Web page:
Please Note: This Article is 6 years old. This increases the likelihood that some or all of it's content is now outdated.

Recent research carried out by Direct Line for Business reveals that up to 10% of landlords don’t have a fully legal letting agreement between them and their tenants.

The new research results suggest that some landlords have no formal written tenancy agreement with their tenants at all, while many others may have a defective one.

The research results indicate that even where legal contracts are place, many landlords and agents could be using forms which are not fully up-to-date with changes in the law, leaving them not fully protected and in some cases putting their ability to evict a bad tenant at risk.

Of those landlords surveyed who were not using a letting agent, 58% said that they were using modified agreements obtained from previous lettings carried out on their behalf by an agent. Others use a template they were given by a friend (38%) or one they have modified, which they found on the internet (20%).

The survey revealed that it is very common for new landlords to use a letting agent for their first lettings, eventually taking on the job themselves once they have gained enough confidence. However, what they fail to do is keep themselves up-to-date with changes in the law and the necessary paperwork that goes with it. This approach leads to problems if things go wrong and the relevant documentation is sub-standard. 13% of the landlords questioned reported they have had difficulties in this way when disputes arise.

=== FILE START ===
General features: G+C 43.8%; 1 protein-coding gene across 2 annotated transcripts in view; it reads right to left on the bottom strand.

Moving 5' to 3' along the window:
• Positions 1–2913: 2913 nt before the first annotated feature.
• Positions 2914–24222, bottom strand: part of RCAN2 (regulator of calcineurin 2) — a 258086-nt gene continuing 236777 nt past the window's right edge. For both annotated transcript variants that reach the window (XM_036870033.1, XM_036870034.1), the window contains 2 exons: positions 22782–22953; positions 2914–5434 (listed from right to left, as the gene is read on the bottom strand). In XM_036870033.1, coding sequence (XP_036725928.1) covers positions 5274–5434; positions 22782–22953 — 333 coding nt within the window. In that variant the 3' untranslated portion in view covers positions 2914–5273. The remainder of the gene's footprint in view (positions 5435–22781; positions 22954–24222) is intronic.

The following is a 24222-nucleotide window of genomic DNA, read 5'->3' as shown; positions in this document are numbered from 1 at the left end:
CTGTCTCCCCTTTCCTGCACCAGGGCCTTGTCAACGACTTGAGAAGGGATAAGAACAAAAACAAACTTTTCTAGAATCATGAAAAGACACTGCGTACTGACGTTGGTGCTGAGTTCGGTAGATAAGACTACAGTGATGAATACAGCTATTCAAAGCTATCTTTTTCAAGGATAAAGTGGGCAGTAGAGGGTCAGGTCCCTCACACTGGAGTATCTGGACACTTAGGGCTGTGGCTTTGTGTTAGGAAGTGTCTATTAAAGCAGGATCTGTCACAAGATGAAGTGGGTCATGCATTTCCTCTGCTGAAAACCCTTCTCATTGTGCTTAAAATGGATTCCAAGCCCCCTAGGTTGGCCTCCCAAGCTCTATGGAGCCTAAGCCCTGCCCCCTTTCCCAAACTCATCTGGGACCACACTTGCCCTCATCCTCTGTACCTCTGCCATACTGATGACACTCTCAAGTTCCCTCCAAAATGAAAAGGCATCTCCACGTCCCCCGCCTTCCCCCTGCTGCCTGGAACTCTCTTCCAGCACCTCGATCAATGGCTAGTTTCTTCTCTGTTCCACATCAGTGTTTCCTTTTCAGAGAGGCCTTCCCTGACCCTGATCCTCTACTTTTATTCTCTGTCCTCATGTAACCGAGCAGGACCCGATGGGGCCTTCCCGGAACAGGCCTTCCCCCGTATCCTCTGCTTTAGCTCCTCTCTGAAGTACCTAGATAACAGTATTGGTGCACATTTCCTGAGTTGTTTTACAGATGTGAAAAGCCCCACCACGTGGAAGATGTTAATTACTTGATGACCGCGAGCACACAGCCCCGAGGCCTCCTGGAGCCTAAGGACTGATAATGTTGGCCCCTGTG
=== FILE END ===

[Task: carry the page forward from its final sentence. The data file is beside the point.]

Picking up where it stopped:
2015 saw perhaps the biggest amount of legal change in the private rented sector (PRS) for many a year, and the amount of documentation and compliance issues for private renting in England multiplied considerably. Not just letting agreements, but forms and possession notices such as Section 8 and Section 21 have all changed and will not be legally enforceable if used in their old forms.

New legislation introduce during recent times requires important clauses in tenancy agreements, for example in the cases of health and safety: smoke and CO alarms, where the onus is placed on the tenant to make regular checks during the tenancy.

One issue that is commonly overlooked by inexperienced self-managing landlords is the protection of deposits in one of the government approved deposit protection schemes, and just as important, the serving on the tenant of the deposit statutory notice (section 213). Without this compliance, and for tenancies starting on or after 1st October 2015, the serving of the Gas Certificate, the EPC Certificate and the government’s “How to Rent” Guide, any possession notice served will be invalid.

Nick Breton, Head of Direct Line for Business, said:

“…tenants and landlords need a contract in place to protect both their interests. Contracts, deposits and deposit protection all help to make clear what is expected from each party when renting a property and which can help minimise disputes where possible. If an old contract is adapted it may not comply with new legislation or be relevant for the current market. Given the volume of disputes arising from tenancy agreements it’s important to get the contract seen by a legal professional before it’s signed.”

Landlords should ensure that they obtain their agreements, forms and notices from a trusted source where the agreements are regularly up-dated.

LandlordZONE® documents available here:

For more information on the latest legal changes see here


Please Note: This Article is 6 years old. This increases the likelihood that some or all of it's content is now outdated.


Please enter your comment!
Please enter your name here